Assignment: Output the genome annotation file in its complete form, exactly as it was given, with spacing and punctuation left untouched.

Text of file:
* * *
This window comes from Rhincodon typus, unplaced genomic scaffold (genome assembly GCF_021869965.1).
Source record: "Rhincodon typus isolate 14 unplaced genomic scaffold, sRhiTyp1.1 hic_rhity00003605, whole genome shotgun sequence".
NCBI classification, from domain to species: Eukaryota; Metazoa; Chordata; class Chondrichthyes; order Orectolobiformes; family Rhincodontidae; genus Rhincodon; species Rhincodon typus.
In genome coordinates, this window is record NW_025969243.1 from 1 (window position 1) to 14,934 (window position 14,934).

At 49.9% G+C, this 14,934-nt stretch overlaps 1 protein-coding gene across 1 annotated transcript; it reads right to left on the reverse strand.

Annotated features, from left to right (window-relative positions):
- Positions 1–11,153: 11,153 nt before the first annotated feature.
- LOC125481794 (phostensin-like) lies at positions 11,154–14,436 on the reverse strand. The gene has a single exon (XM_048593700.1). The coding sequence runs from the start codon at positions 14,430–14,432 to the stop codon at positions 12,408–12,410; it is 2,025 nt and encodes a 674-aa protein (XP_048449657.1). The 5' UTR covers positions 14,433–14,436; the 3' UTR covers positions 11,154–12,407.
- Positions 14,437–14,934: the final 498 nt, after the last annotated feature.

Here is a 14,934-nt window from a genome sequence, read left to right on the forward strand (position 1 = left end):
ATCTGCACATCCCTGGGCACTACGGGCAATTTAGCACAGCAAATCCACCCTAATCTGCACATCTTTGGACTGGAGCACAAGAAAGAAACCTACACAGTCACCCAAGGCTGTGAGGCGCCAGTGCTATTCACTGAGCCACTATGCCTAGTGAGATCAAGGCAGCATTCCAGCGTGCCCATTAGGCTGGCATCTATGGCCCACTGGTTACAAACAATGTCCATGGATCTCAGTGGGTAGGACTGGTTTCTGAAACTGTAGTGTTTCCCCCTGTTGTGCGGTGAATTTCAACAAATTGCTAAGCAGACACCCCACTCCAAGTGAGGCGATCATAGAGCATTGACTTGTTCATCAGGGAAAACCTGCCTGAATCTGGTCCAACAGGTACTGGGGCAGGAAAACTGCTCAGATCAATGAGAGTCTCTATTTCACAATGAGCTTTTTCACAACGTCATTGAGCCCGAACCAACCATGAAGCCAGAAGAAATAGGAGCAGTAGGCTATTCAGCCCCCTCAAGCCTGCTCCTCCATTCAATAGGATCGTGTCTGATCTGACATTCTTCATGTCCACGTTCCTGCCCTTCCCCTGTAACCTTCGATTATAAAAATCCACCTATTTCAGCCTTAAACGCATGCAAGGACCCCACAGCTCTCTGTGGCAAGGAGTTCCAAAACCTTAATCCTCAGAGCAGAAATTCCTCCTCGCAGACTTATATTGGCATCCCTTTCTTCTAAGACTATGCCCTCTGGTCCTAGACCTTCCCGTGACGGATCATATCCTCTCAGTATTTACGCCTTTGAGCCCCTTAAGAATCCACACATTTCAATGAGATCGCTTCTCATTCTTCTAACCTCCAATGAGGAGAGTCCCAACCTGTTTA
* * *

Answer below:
This window comes from Rhincodon typus, unplaced genomic scaffold (genome assembly GCF_021869965.1).
Source record: "Rhincodon typus isolate 14 unplaced genomic scaffold, sRhiTyp1.1 hic_rhity00003605, whole genome shotgun sequence".
NCBI classification, from domain to species: Eukaryota; Metazoa; Chordata; class Chondrichthyes; order Orectolobiformes; family Rhincodontidae; genus Rhincodon; species Rhincodon typus.
In genome coordinates, this window is record NW_025969243.1 from 1 (window position 1) to 14,934 (window position 14,934).

At 49.9% G+C, this 14,934-nt stretch overlaps 1 protein-coding gene across 1 annotated transcript; it reads right to left on the reverse strand.

Annotated features, from left to right (window-relative positions):
- Positions 1–11,153: 11,153 nt before the first annotated feature.
- LOC125481794 (phostensin-like) lies at positions 11,154–14,436 on the reverse strand. The gene has a single exon (XM_048593700.1). The coding sequence runs from the start codon at positions 14,430–14,432 to the stop codon at positions 12,408–12,410; it is 2,025 nt and encodes a 674-aa protein (XP_048449657.1). The 5' UTR covers positions 14,433–14,436; the 3' UTR covers positions 11,154–12,407.
- Positions 14,437–14,934: the final 498 nt, after the last annotated feature.

Here is a 14,934-nt window from a genome sequence, read left to right on the forward strand (position 1 = left end):
ATCTGCACATCCCTGGGCACTACGGGCAATTTAGCACAGCAAATCCACCCTAATCTGCACATCTTTGGACTGGAGCACAAGAAAGAAACCTACACAGTCACCCAAGGCTGTGAGGCGCCAGTGCTATTCACTGAGCCACTATGCCTAGTGAGATCAAGGCAGCATTCCAGCGTGCCCATTAGGCTGGCATCTATGGCCCACTGGTTACAAACAATGTCCATGGATCTCAGTGGGTAGGACTGGTTTCTGAAACTGTAGTGTTTCCCCCTGTTGTGCGGTGAATTTCAACAAATTGCTAAGCAGACACCCCACTCCAAGTGAGGCGATCATAGAGCATTGACTTGTTCATCAGGGAAAACCTGCCTGAATCTGGTCCAACAGGTACTGGGGCAGGAAAACTGCTCAGATCAATGAGAGTCTCTATTTCACAATGAGCTTTTTCACAACGTCATTGAGCCCGAACCAACCATGAAGCCAGAAGAAATAGGAGCAGTAGGCTATTCAGCCCCCTCAAGCCTGCTCCTCCATTCAATAGGATCGTGTCTGATCTGACATTCTTCATGTCCACGTTCCTGCCCTTCCCCTGTAACCTTCGATTATAAAAATCCACCTATTTCAGCCTTAAACGCATGCAAGGACCCCACAGCTCTCTGTGGCAAGGAGTTCCAAAACCTTAATCCTCAGAGCAGAAATTCCTCCTCGCAGACTTATATTGGCATCCCTTTCTTCTAAGACTATGCCCTCTGGTCCTAGACCTTCCCGTGACGGATCATATCCTCTCAGTATTTACGCCTTTGAGCCCCTTAAGAATCCACACATTTCAATGAGATCGCTTCTCATTCTTCTAACCTCCAATGAGGAGAGTCCCAACCTGTTTA